2) You're darn right, putting a team in Jacksonville was a mistake, and you can thank Paul Taglia-bozo for it. From what I've read, when the league decided to expand in the late '80s/early '90s, a lot of people thought the new teams would be put in St. Louis and Baltimore, cities with proven track records of supporting NFL teams. But "Tags" decided that going to markets the league had already been in "wasn't really expanding", so he pushed to put the new teams in Carolina and Jacksonville, even though in the latter case they had to keep pushing back the deadline for stadium deals, etc., because that city couldn't get the deal done. Meanwhile Baltimore is sitting there with their ridiculously lucrative offer, which ultimately went to Art Modell.
  28. Rob0729

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    In fairness to Tagliabue, Jacksonville was growing at an amazing rate at the end of last decade. Tags plan was to move into growning markets (Jacksonville, Houston) and get a growing base before the city hit maturity. The problem is that Jacksonville never grew to what was expected.
  29. jmt57

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    Yeah, as I recall there was a pretty big population shift at the time out of northern cities and into the south, so the NFL wanted to be ahead of the curve, with expansion teams in Carolina and Jacksonville. The Oilers left for Nashville, leaving Houston open, which I believe was the 4th largest market at the time, so it made sense to put a new team there as well. LA is a much bigger market than any of these other places, so obviously the NFL and the networks would have preferred (and still do prefer) having a team there, but the other factors mentioned previously have prevented that from happening to this point.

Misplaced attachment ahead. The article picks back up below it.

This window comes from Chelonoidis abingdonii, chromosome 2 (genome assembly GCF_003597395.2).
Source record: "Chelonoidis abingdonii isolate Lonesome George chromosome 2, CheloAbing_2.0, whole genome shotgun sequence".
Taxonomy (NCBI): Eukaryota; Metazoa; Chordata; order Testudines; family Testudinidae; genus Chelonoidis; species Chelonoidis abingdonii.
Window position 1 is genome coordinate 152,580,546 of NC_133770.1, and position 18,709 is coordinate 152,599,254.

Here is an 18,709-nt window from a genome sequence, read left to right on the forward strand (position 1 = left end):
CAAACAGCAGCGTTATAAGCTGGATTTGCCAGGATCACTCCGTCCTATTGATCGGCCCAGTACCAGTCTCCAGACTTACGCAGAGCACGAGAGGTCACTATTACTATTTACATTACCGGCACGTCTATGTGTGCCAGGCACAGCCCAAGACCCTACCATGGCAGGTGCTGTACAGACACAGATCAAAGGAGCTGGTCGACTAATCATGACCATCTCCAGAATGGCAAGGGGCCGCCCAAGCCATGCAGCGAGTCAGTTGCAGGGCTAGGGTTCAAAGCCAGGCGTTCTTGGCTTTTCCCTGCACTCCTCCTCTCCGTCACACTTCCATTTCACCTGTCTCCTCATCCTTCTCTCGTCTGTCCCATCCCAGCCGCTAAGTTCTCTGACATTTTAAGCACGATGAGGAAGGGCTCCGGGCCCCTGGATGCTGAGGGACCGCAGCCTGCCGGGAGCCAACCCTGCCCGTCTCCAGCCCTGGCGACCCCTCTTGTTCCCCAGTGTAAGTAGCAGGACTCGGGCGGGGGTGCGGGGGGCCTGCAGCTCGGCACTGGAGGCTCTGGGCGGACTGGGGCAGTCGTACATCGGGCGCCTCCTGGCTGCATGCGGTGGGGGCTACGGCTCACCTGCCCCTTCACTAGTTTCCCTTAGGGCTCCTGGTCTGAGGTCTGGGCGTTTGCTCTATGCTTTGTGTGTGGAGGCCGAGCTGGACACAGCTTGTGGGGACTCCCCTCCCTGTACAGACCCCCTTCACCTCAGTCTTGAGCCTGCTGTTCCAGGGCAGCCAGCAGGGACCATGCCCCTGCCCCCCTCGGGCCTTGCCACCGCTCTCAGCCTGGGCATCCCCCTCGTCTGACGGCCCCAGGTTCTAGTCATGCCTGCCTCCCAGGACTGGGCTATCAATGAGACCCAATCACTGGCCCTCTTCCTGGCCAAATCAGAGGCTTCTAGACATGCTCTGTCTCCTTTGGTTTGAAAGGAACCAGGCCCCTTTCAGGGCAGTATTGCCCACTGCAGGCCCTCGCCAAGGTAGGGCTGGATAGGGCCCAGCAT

30. LasVegasPatsFan

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    LA should and will get a team one day. It is the 2nd largest city in the US (population). Sure they didn't sell out many games but that was over 15 years ago and they were the Raiders. Times have changed and the next generation of football fans will bring more interest to a new team. I remember when the Pats couldn't even give their tickets away, so I don't want to hear about LA fans not interested unless their team is good.